Beyond a lack of expertise, Iraqi security institutions have also suffered from the rampant corruption that has plagued practically every corner of the Iraqi state. This corruption is caused by the party quota system that fills posts in these institutions, as well as the lack of oversight and legal accountability built into said system. Due to the poor distribution of mid- and top-level leadership positions and the corrupt use of state money, security infrastructure has largely declined with regard to arms, security technologies, and other sophisticated tools required for national security operations. Overall, the security conditions in Iraq remain precarious, and despite signaling steps forward, security agencies have failed to effectively wipe out major threats such as ISIS cells.
If Iraqi national security institutions are to be effectively restructured, this process will require detailed policy planning from several angles. Most importantly, the new Iraqi prime minister will have to reach political consensus among all political blocs that he has a mandate to radically reform security institutions. To prevent potential security pitfalls, this will have to happen without any interference from party or quota-based political dynamics. It will help that the prime minister currently represents the largest political bloc within the Iraqi Council of Representatives.
With regard to legislation, it will be necessary to pass a new national law regarding the national security adviser position—one precisely delineating the scope of the advisor’s powers, responsibilities, and objectives. Future legislation also needs to specify the qualifications required for national security leadership, the strategic dictates of Iraqi national security, and the mechanisms for coordinating among and sharing information between national security institutions.
With regard to technology, institutions need to draw upon the significant capabilities of youth in specialized fields such as artificial intelligence and hacking, and other internet-related matters such as the deep and dark web. Special departments that are devoted to these matters and led by open-source intelligence experts should be established, as well as a dedicated (encrypted) digital system for communicating information between security departments. Another system should be developed to issue alerts of a sensitive and urgent nature as well as a system with sophisticated mechanisms for making decisions in crisis and disaster scenarios. Departments for special combat operations, marches, and cybersecurity should also be launched within the intelligence service, national security, military security, and counterterrorism agencies. The command apparatus for all these departments should be unified and consolidated through joint coordination.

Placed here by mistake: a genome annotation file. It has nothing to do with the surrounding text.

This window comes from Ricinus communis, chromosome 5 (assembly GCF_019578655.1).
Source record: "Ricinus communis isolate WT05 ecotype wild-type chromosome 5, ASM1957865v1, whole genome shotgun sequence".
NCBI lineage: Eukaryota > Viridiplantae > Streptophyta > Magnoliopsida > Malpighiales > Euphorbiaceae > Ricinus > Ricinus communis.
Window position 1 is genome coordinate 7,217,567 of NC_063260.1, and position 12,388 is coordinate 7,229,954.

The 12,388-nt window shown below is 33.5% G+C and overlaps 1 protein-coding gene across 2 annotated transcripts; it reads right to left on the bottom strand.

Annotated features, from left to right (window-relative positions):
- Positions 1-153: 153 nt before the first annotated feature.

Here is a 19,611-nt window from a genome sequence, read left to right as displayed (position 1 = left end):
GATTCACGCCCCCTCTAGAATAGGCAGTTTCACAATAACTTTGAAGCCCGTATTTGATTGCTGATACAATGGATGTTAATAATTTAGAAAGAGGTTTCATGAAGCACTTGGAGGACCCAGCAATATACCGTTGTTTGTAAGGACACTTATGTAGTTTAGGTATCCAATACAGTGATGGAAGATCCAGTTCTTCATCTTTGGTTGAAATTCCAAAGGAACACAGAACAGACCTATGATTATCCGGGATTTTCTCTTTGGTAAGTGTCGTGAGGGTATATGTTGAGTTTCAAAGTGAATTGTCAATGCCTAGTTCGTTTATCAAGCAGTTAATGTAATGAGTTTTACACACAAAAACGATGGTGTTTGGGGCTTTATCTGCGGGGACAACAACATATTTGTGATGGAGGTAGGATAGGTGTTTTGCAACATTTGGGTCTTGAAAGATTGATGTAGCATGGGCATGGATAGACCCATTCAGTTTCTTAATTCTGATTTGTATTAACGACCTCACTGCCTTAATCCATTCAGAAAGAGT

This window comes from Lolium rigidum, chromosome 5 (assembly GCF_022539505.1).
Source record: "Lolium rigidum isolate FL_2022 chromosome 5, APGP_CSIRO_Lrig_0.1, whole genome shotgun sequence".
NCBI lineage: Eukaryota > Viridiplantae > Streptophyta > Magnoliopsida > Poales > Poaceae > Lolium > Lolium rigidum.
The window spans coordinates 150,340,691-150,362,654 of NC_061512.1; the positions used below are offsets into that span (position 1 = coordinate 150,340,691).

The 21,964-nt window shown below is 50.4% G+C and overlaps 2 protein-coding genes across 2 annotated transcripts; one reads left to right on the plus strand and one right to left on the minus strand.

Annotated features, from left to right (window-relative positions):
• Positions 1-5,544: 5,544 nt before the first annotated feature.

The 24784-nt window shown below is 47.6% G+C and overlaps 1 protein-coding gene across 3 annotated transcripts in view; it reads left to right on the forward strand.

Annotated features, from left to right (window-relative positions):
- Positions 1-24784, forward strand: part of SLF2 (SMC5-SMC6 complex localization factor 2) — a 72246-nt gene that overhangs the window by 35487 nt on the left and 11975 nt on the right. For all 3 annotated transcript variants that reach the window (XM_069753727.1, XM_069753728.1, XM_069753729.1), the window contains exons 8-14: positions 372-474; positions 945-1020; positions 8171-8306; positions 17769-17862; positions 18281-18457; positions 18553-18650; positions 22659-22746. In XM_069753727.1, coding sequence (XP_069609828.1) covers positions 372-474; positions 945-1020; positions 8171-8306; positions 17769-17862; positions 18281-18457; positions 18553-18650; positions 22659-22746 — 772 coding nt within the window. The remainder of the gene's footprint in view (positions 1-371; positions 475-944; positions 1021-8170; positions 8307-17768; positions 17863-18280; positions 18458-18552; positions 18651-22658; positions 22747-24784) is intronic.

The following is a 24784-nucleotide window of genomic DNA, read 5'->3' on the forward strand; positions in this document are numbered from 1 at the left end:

Leaders of security institutions should be selected according to their qualifications for the position and their experience in the field, rather than their military background or ties to political leaders. Officials should be highly suited to the roles in question and should bring something new to the security institutions that they will oversee. Iraq also needs to launch new systems within the context of maintaining security within the directorate across all national security agencies using sophisticated methods to ensure the security of personnel, documents, work sites, and a high level of professionalism. Assessment systems should also be implemented to ascertain the loyalties of personnel and their capacity to keep secrets.
The key structural obstacles for security reform facing the government of Sudani include the lack of political consensus and conflicts, the ambiguity of the political future of the Sudani government, rampant corruption, the sagging administrative system in Iraq, and the absence of professional co-ordination among the national security institutions. Nevertheless, although the obstacles are many and the proposed reforms expansive and complex, whether Iraq can implement these reforms will determine whether Iraq’s national security sinks or swims amidst increasingly dire regional and global contexts.